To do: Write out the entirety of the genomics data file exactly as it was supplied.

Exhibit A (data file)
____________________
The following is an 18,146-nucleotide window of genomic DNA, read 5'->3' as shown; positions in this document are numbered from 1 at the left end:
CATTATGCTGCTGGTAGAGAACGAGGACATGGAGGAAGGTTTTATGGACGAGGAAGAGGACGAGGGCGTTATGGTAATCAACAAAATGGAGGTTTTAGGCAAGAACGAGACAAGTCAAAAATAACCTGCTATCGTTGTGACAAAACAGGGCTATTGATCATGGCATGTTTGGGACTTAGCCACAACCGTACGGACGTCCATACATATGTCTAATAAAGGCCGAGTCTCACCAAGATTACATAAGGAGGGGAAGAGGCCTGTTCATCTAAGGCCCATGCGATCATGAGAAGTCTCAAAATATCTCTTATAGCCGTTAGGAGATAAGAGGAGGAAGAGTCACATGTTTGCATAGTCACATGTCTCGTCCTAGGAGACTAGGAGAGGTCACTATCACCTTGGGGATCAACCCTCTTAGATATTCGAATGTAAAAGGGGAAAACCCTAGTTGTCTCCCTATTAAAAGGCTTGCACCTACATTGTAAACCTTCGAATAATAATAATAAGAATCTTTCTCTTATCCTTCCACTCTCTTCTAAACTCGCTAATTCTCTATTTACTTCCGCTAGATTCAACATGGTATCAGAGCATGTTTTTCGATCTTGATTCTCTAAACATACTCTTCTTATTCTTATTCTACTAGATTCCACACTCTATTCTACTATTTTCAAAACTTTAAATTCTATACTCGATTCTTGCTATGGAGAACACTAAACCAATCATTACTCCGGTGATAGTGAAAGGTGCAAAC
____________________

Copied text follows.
The following is an 18,146-nucleotide window of genomic DNA, read 5'->3' as shown; positions in this document are numbered from 1 at the left end:
CATTATGCTGCTGGTAGAGAACGAGGACATGGAGGAAGGTTTTATGGACGAGGAAGAGGACGAGGGCGTTATGGTAATCAACAAAATGGAGGTTTTAGGCAAGAACGAGACAAGTCAAAAATAACCTGCTATCGTTGTGACAAAACAGGGCTATTGATCATGGCATGTTTGGGACTTAGCCACAACCGTACGGACGTCCATACATATGTCTAATAAAGGCCGAGTCTCACCAAGATTACATAAGGAGGGGAAGAGGCCTGTTCATCTAAGGCCCATGCGATCATGAGAAGTCTCAAAATATCTCTTATAGCCGTTAGGAGATAAGAGGAGGAAGAGTCACATGTTTGCATAGTCACATGTCTCGTCCTAGGAGACTAGGAGAGGTCACTATCACCTTGGGGATCAACCCTCTTAGATATTCGAATGTAAAAGGGGAAAACCCTAGTTGTCTCCCTATTAAAAGGCTTGCACCTACATTGTAAACCTTCGAATAATAATAATAAGAATCTTTCTCTTATCCTTCCACTCTCTTCTAAACTCGCTAATTCTCTATTTACTTCCGCTAGATTCAACATGGTATCAGAGCATGTTTTTCGATCTTGATTCTCTAAACATACTCTTCTTATTCTTATTCTACTAGATTCCACACTCTATTCTACTATTTTCAAAACTTTAAATTCTATACTCGATTCTTGCTATGGAGAACACTAAACCAATCATTACTCCGGTGATAGTGAAAGGTGCAAAC